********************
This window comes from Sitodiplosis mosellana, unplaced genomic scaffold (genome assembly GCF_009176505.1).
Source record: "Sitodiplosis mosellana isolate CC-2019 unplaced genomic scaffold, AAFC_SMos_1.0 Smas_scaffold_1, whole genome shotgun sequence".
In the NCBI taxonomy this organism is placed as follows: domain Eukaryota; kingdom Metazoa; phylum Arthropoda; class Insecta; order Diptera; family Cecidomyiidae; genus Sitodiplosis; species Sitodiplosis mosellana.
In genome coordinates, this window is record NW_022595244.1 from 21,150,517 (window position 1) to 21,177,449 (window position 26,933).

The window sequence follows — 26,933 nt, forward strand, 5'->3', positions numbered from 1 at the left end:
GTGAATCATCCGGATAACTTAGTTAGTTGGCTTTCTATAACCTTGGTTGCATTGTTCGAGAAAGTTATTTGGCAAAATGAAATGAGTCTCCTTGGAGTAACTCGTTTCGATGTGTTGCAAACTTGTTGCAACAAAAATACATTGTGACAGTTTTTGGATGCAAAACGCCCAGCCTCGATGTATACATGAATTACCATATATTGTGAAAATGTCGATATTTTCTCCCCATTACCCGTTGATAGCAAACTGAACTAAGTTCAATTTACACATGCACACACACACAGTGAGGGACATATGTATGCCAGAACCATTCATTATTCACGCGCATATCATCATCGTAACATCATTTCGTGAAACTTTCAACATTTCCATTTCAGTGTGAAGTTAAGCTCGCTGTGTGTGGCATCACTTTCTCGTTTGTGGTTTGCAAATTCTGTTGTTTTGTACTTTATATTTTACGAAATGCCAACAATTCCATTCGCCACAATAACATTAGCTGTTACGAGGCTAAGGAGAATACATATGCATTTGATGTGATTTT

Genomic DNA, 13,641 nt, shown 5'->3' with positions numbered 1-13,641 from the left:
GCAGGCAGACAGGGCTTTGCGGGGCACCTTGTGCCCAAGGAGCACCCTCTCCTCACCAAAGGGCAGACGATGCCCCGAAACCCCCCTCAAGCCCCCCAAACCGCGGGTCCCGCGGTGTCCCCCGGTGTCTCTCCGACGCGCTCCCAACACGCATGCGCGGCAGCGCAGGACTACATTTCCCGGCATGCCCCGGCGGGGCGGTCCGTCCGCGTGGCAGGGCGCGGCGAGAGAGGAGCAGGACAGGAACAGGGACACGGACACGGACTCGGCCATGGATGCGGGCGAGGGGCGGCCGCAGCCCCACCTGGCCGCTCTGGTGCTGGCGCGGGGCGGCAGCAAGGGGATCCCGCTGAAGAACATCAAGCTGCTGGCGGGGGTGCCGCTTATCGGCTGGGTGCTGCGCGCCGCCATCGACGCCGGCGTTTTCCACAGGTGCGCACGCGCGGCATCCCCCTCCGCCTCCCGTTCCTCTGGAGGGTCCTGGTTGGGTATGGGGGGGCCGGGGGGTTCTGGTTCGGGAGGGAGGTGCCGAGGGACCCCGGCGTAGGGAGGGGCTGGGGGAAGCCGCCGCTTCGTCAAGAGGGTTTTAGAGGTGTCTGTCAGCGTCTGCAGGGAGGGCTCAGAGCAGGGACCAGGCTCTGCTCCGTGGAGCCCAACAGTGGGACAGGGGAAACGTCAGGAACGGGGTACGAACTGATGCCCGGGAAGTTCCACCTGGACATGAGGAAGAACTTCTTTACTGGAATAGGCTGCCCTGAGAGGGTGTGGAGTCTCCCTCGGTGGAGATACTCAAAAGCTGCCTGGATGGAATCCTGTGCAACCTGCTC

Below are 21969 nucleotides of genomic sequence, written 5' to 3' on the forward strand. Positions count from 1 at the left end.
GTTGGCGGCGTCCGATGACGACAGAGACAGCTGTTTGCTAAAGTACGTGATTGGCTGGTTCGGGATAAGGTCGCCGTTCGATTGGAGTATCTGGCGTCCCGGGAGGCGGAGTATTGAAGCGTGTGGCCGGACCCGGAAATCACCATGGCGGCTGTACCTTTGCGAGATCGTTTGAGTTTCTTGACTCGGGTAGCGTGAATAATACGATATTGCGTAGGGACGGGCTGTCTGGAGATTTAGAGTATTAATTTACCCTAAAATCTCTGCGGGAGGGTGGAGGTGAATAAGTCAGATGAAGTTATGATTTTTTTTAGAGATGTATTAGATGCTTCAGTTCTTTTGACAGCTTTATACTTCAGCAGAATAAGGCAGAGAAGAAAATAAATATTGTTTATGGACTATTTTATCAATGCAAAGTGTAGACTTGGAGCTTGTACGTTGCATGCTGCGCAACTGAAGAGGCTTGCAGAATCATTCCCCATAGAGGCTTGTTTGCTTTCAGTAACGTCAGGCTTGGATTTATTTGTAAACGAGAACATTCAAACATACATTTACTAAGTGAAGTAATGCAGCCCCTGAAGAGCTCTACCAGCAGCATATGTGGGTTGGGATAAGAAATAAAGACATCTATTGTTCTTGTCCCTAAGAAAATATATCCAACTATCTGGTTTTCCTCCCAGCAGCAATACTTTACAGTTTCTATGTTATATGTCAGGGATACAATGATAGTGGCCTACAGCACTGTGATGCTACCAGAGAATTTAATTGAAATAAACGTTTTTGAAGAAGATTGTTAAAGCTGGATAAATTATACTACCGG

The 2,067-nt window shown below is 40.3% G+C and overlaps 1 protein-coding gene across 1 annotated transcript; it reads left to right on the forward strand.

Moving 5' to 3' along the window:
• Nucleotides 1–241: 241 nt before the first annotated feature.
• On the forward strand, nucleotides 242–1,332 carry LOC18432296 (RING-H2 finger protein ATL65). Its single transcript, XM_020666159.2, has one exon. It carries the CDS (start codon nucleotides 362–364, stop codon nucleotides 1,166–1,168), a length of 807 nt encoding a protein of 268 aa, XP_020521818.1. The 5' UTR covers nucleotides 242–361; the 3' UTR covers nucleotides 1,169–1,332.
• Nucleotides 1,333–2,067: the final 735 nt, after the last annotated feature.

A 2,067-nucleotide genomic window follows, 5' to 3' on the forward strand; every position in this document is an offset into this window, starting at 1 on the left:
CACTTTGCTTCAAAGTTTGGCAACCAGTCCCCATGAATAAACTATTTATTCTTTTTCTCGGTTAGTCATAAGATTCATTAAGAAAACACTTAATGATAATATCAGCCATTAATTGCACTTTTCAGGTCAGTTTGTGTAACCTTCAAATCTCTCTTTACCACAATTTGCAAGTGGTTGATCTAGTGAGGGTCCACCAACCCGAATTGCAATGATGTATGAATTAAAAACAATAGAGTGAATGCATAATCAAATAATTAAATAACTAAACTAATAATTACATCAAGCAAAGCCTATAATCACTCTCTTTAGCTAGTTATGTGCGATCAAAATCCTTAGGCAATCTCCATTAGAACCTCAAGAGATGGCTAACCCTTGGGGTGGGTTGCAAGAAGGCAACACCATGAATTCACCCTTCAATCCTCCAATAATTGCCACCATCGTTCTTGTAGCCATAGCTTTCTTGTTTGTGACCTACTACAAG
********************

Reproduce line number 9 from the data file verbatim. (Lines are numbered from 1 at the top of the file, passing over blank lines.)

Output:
Below are 21969 nucleotides of genomic sequence, written 5' to 3' on the forward strand. Positions count from 1 at the left end.